Whenever you build a building whether it is private or commercial, one of the key components is the roof. A good roof is essential to protect the rest of the building and needs to fit in with the structural design. If it is not done well or is not compliant all it will take is some nasty weather for it and the building itself to be ruined.
For commercial structures, there is commercial roofing materials that is are used to seal in the top of the structure and protect it. The key difference between commercial roofing and residential roofing is that the latter tends to slope steeply whereas commercial often is flat. This means materials used in commercial roofing are also different for the most part and below is a look at the common ones used and their pros and cons.
Commercial Roofing Materials
Slate can last for hundreds of years so if longevity is what you are looking for this is a good option. It is expensive, but when you consider the long term this works out to be as cost effective, if not the most cost effective, as any other roofing material. It is one of the most attractive of the roofing materials and can be found in various thicknesses and sizes. Since it has a natural resistance to things like moss and algae it is lower maintenance then other options and is water repellent and fireproof. Weather like wind and hail can easily be withstood and it is eco-friendly. When it is time to remove them they can be recycled or discarded without concern for the environment.
Shingles made from Asphalt or more often used when a commercial roof has a steep slope. You can get various styles and colors, putting them up is easy and they are at a fair price. But this material is not durable, it does not have a long life and deteriorates quickly. It is also not string against high winds which can blow them off roofs. If the sun gets very hot where you are the Asphalt shingles are not a great option as they scar easily and are also prone to moss and mildew so moist climates are not good either. It is also not an eco-friendly option.
Probably the thing that may put some off with metal roofing as a roofing material is how much the installation costs and how noisy it might get with hail or rain. It is also not full proof against strong winds and can get dented and scratched easily. However despite these issues it remains popular as an option for a lot of roofers because it is fire resistant, strong and durable while also being low maintenance and recyclable.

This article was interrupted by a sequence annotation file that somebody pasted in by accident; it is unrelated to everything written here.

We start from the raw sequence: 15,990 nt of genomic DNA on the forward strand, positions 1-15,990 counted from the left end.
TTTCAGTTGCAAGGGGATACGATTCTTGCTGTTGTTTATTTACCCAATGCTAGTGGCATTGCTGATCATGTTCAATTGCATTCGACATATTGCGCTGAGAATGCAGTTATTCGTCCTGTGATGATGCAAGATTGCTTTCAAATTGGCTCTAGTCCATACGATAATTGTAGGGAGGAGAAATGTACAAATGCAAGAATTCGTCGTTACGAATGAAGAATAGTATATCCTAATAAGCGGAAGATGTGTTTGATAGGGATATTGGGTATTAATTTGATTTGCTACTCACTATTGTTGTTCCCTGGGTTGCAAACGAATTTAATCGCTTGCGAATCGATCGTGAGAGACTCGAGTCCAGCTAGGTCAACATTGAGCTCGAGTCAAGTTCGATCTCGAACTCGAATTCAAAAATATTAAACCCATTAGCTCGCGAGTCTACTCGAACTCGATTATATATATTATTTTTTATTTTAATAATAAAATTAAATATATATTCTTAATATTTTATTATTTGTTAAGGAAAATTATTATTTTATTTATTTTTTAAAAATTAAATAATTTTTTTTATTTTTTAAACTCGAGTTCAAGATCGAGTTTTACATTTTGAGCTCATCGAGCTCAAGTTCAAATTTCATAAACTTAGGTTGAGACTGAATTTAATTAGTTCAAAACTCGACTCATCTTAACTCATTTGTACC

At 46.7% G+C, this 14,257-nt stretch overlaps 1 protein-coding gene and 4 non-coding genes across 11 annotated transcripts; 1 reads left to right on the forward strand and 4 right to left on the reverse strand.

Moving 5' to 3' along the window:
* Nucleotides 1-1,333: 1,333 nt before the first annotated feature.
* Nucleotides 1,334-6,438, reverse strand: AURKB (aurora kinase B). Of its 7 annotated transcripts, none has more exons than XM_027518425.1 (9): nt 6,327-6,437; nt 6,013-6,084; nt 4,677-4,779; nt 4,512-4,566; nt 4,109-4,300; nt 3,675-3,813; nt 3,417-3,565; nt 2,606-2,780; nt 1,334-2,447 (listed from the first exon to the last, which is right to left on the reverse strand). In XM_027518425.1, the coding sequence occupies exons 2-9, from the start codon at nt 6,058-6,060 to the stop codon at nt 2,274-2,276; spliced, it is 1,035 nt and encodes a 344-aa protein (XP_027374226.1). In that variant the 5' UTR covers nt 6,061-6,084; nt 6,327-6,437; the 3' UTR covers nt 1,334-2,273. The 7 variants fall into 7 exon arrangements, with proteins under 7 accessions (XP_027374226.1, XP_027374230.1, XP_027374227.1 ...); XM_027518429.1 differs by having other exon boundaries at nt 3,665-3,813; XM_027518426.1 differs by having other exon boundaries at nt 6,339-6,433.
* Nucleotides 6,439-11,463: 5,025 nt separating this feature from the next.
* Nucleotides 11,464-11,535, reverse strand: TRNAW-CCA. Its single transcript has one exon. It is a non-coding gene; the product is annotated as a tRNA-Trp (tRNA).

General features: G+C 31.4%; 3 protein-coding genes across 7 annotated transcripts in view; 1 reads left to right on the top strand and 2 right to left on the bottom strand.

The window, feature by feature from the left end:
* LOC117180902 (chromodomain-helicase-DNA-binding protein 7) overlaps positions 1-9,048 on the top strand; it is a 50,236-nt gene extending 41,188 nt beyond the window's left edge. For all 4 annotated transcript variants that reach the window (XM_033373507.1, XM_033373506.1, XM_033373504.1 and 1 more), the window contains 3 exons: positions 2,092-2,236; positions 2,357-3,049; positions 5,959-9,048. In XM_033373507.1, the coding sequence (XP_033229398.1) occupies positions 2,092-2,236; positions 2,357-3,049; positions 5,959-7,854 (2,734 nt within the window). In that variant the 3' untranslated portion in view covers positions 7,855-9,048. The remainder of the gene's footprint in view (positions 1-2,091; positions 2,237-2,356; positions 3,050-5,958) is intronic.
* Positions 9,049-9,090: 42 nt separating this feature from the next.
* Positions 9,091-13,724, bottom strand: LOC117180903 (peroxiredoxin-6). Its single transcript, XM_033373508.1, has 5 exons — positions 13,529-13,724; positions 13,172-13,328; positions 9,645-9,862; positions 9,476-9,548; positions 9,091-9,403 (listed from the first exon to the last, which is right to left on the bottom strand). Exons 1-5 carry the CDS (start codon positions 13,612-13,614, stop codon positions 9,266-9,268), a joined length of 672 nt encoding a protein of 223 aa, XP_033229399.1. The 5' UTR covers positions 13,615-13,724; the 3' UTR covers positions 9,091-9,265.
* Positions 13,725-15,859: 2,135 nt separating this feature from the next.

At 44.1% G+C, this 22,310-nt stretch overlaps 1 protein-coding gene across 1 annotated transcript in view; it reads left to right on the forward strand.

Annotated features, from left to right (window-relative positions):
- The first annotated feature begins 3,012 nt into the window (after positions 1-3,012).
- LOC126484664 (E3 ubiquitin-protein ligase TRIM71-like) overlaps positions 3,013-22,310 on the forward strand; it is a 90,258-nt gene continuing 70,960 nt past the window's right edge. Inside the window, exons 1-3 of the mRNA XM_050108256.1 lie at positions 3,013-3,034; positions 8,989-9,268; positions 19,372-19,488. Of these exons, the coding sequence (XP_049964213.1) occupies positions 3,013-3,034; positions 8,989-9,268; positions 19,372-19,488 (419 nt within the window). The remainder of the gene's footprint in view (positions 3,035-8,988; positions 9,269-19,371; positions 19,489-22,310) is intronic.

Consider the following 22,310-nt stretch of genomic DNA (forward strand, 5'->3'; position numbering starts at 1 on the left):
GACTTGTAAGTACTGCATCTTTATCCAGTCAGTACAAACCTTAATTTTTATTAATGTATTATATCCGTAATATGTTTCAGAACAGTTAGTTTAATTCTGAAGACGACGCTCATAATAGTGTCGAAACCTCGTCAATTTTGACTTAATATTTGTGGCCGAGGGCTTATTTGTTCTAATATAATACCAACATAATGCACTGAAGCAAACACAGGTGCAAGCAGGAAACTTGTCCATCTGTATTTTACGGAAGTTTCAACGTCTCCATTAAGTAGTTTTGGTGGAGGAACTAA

Tar and Gravel or Built Up Roofing (BUR)
This is an old system for commercial roofing and has proven to be very reliable for flat roofs. Many piles of roofing felt use bitumen to laminate them together. While the cost is higher than other roofing options it is a favorite of not just contractors but also architects, owners of buildings, manufacturers and engineers. It can last up to 150 years, it can waterproof, it is durable and thick and can be repaired and maintained to extend its life. But moving the materials needed can be costly, it weighs a lot and it s not suitable for places that reach high temperatures.
Modified Bitumen Roofing
Similar to BUR but this is asphalt-based and can be used on flat roofs or low sloping ones. There are more design options with this roofing than with BUR too. It is just as uplift and fire resistant but on flat roofing that gets a lot of heavy rain it can become submerged and with just one layer this means water could seep through if there is even just a tiny opening.
Single Ply Roofing
Several layers of installation and barriers are mechanically fastened together to create single ply roofing systems. They are thin, lightweight and easy to apply and are recyclable too. But this is an expensive option and if people are going to have to walk on it, it will need a protective layer added to its surface.
There are a lot of things to think about when choosing commercial roofing materials, your climate and weather conditions, longevity, ease of maintenance, cost, easy to install and so on. Make sure you choose a material that meets your needs and be sure to consult with a roofing expert who can offer you their experience and knowledge to help make the right choice for you.